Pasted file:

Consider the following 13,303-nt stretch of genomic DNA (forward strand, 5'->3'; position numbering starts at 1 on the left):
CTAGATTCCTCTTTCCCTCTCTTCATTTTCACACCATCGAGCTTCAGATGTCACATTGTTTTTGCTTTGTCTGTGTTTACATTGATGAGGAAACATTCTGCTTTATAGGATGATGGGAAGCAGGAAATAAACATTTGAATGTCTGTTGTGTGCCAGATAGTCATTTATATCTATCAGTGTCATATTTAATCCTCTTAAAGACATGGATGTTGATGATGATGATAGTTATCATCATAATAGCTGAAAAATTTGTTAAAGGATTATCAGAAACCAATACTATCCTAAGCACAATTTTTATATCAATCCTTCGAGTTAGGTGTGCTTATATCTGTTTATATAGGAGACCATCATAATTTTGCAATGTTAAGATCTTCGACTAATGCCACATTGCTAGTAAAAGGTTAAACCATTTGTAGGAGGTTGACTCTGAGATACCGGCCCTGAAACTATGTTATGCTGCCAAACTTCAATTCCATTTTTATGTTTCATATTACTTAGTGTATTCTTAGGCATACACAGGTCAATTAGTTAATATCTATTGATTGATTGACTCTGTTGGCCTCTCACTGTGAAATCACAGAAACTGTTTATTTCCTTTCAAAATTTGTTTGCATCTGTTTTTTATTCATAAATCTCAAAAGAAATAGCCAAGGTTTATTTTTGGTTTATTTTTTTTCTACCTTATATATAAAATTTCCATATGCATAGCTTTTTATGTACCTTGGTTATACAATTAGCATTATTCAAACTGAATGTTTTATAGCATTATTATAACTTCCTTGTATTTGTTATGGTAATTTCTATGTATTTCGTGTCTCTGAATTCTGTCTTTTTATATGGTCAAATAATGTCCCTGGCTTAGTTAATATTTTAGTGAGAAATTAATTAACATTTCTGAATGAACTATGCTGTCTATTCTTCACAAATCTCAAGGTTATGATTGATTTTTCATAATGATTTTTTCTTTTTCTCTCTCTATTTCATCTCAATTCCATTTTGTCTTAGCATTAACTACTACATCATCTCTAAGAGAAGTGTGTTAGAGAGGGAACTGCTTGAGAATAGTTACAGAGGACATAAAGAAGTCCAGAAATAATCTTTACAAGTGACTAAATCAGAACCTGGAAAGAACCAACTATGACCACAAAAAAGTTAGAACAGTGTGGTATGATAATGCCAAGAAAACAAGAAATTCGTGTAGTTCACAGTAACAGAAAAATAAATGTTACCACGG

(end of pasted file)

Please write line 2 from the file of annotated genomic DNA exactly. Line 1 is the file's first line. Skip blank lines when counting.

CTAGATTCCTCTTTCCCTCTCTTCATTTTCACACCATCGAGCTTCAGATGTCACATTGTTTTTGCTTTGTCTGTGTTTACATTGATGAGGAAACATTCTGCTTTATAGGATGATGGGAAGCAGGAAATAAACATTTGAATGTCTGTTGTGTGCCAGATAGTCATTTATATCTATCAGTGTCATATTTAATCCTCTTAAAGACATGGATGTTGATGATGATGATAGTTATCATCATAATAGCTGAAAAATTTGTTAAAGGATTATCAGAAACCAATACTATCCTAAGCACAATTTTTATATCAATCCTTCGAGTTAGGTGTGCTTATATCTGTTTATATAGGAGACCATCATAATTTTGCAATGTTAAGATCTTCGACTAATGCCACATTGCTAGTAAAAGGTTAAACCATTTGTAGGAGGTTGACTCTGAGATACCGGCCCTGAAACTATGTTATGCTGCCAAACTTCAATTCCATTTTTATGTTTCATATTACTTAGTGTATTCTTAGGCATACACAGGTCAATTAGTTAATATCTATTGATTGATTGACTCTGTTGGCCTCTCACTGTGAAATCACAGAAACTGTTTATTTCCTTTCAAAATTTGTTTGCATCTGTTTTTTATTCATAAATCTCAAAAGAAATAGCCAAGGTTTATTTTTGGTTTATTTTTTTTCTACCTTATATATAAAATTTCCATATGCATAGCTTTTTATGTACCTTGGTTATACAATTAGCATTATTCAAACTGAATGTTTTATAGCATTATTATAACTTCCTTGTATTTGTTATGGTAATTTCTATGTATTTCGTGTCTCTGAATTCTGTCTTTTTATATGGTCAAATAATGTCCCTGGCTTAGTTAATATTTTAGTGAGAAATTAATTAACATTTCTGAATGAACTATGCTGTCTATTCTTCACAAATCTCAAGGTTATGATTGATTTTTCATAATGATTTTTTCTTTTTCTCTCTCTATTTCATCTCAATTCCATTTTGTCTTAGCATTAACTACTACATCATCTCTAAGAGAAGTGTGTTAGAGAGGGAACTGCTTGAGAATAGTTACAGAGGACATAAAGAAGTCCAGAAATAATCTTTACAAGTGACTAAATCAGAACCTGGAAAGAACCAACTATGACCACAAAAAAGTTAGAACAGTGTGGTATGATAATGCCAAGAAAACAAGAAATTCGTGTAGTTCACAGTAACAGAAAAATAAATGTTACCACGG